Iridium Jazz Club Presents Pharoah Sanders Band Featuring Ravi Coltrane
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The last date listed for Pharoah Sanders Band Featuring Ravi Coltrane was Sunday November 22, 2009 / 10:30pm.
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Kidrockers is back for the latest in its series of indie rock-comedy concerts for families with singer-songwriter Adam Green of the Moldy Peaches and the hot new baroque pop band San Fermin. Hosted by comedians Seth Herzog (Late Night with Jimmy Fallon) and Craig Baldo (Last Comic Standing), this authentically awesome Greenwich Village show is plenty cool for schoolkids ages 3 through 13 and highly recommended for their parents too, with original music not specifically written for the younger set. Green is an artist, filmmaker and "anti-folk" solo artist, whose Moldy Peaches' single, "Anyone Else But You" from the film Juno hit No. 1 on the Billboard charts. Led by recent Yale music grad Ellis Ludwig-Leone, the eight-piece live ensemble San Fermin were recently recognized by The New Yorker for their ability to "deliver epic and emotion-laden rock, with glorious and operatic vocals, electronic break beats, horns, strings, and other flourishes." Come early and check out an educational musical activity in the lobby before the show. Learn More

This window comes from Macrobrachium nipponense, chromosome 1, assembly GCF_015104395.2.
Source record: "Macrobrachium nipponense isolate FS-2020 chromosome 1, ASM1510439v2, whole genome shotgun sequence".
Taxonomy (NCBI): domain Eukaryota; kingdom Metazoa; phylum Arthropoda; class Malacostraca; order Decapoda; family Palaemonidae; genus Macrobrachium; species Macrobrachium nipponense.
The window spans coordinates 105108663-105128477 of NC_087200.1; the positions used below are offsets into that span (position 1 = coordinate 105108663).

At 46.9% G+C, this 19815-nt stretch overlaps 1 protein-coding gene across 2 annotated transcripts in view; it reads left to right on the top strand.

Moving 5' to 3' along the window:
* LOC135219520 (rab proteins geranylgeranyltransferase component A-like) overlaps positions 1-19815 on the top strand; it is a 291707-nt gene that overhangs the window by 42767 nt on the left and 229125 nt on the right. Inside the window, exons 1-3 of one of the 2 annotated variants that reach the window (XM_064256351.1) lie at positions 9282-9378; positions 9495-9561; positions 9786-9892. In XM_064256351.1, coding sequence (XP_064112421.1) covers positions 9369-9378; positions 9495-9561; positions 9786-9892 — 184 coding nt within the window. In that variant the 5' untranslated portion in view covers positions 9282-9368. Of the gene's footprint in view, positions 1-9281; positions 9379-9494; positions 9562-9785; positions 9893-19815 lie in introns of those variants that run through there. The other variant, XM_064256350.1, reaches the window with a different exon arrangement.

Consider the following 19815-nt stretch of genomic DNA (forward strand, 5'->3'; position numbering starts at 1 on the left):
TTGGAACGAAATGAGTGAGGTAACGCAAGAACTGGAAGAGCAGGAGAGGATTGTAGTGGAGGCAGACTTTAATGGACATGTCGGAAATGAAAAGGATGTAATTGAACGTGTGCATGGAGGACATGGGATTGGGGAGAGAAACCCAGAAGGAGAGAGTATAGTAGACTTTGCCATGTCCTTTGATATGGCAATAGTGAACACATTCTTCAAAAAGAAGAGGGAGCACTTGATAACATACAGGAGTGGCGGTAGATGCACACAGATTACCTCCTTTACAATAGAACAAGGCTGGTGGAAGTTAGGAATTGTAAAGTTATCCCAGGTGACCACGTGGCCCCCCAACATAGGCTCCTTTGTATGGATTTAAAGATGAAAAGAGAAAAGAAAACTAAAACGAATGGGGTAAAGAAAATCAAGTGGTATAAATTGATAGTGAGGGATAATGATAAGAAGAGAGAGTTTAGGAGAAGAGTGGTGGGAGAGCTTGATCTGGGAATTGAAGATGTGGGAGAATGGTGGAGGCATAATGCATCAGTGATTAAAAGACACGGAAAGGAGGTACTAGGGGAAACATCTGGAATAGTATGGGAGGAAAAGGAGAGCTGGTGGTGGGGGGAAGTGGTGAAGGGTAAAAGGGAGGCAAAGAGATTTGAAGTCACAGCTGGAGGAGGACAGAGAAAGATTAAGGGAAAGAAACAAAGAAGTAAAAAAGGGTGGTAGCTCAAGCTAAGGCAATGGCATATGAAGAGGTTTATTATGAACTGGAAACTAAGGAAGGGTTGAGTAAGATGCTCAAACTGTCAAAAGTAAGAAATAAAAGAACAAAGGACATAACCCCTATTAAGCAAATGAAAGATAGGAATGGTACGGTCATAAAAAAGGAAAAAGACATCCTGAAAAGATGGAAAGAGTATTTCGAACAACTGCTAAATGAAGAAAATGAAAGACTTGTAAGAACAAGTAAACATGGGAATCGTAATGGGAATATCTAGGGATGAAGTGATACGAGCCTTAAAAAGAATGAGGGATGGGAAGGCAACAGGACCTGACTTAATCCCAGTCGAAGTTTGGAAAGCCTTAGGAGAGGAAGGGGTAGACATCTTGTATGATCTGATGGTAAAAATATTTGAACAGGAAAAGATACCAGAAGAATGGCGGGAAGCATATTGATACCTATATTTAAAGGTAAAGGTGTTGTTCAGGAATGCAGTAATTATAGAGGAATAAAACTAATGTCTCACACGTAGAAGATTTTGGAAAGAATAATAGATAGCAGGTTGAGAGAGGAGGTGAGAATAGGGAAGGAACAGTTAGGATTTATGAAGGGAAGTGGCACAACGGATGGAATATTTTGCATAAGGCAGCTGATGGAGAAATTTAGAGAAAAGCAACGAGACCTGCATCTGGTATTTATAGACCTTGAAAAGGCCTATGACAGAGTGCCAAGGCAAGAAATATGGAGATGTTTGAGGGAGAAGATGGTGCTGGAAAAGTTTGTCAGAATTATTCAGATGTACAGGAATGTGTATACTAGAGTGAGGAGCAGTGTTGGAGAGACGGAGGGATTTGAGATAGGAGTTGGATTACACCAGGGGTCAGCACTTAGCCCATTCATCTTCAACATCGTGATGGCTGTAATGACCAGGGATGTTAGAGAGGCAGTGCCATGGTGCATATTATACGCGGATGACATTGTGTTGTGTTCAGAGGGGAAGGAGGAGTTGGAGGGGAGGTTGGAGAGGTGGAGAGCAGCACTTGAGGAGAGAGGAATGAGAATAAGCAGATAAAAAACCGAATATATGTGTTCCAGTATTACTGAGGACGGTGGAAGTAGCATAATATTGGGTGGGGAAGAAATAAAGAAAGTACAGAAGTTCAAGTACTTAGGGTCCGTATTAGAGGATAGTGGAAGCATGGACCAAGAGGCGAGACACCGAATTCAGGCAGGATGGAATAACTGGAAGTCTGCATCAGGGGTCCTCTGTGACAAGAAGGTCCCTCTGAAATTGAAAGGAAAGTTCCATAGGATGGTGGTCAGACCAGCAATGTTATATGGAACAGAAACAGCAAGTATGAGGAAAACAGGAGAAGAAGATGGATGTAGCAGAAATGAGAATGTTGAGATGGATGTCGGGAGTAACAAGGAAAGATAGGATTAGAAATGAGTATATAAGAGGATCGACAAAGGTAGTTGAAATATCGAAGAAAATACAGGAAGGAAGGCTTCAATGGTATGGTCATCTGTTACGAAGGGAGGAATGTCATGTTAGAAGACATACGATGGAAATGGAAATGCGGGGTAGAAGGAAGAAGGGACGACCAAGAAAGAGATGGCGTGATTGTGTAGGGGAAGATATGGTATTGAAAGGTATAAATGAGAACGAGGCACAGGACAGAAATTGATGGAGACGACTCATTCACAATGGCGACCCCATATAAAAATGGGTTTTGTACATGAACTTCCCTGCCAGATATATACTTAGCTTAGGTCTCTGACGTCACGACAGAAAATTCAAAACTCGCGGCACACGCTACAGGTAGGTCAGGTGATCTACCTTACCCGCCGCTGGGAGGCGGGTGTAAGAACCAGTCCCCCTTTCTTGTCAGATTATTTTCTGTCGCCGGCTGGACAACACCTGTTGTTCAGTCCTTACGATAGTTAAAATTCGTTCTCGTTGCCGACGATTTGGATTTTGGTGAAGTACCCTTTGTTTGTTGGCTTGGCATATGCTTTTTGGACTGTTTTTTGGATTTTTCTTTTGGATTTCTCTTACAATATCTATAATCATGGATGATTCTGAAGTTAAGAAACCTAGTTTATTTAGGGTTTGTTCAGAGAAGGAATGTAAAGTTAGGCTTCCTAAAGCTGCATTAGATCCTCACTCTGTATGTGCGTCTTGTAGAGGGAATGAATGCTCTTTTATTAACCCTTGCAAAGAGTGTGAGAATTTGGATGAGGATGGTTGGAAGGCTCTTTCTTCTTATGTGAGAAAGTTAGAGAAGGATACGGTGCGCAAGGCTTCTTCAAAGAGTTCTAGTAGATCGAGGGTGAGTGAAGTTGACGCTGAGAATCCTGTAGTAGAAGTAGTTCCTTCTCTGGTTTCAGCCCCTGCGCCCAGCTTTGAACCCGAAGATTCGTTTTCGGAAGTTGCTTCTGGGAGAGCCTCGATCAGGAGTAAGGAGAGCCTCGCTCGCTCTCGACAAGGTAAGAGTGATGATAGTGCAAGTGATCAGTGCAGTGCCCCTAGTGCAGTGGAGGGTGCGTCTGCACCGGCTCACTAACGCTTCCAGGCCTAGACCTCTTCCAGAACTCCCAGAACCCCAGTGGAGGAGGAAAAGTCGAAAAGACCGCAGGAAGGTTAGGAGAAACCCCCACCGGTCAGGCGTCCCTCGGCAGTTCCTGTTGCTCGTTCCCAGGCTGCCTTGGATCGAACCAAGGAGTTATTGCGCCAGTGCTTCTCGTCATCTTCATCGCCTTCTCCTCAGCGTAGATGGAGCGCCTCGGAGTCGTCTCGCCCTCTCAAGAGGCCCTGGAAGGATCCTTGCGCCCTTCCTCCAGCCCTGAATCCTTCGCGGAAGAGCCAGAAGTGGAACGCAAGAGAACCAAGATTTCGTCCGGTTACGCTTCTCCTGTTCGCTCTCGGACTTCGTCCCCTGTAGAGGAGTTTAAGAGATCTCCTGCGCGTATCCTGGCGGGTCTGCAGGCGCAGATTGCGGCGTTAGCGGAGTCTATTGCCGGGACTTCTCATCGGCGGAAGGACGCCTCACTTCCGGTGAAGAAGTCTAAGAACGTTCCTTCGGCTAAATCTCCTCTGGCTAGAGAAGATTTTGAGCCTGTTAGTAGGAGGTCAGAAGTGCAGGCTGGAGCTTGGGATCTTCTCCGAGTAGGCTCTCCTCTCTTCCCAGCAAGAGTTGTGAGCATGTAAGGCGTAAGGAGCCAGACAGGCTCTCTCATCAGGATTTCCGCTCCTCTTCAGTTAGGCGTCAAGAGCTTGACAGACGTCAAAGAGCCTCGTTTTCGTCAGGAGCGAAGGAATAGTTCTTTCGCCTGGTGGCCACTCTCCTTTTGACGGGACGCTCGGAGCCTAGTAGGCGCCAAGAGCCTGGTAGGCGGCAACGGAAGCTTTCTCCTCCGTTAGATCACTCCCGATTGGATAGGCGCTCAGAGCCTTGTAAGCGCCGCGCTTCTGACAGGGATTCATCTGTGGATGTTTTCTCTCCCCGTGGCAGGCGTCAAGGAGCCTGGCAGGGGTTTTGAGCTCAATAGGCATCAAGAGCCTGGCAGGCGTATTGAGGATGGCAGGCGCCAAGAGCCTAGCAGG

William Henderson-piano, Nat Reeves-bass & Joe Farnsworth-drums
For a couple of years beginning in 1965, Sanders worked frequently with John Coltrane, playing on several influential recording dates during the period when Coltrane was extending the boundaries he had previously breached with his music. Sanders' playing with Coltrane was marked by a ferocious tone which sometimes growled, sometimes screeched and, within a limited range, he shaped intriguing and often adventurous phrases. In 1968, he played with the Jazz Composer's Orchestra led by Michael Mantler and Carla Bley. In his mid-career Sanders rarely extended the format of his earlier popular success and many of his 70s and 80s records were curious and unsuccessful mixtures of jazz, strings and vocals (most notably by Leone Thomas ) that offered fairly banal paeans to peace and love. In the late 80s, he reverted to a more purely instrumental jazz and was later a familiar figure at international festivals, playing in a style that displayed a clear understanding of bebop and hinted only occasionally at his earlier espousal of the sometimes less accessible aspects of the freedom principle. His two records for Verve Records were produced by Bill Laswell.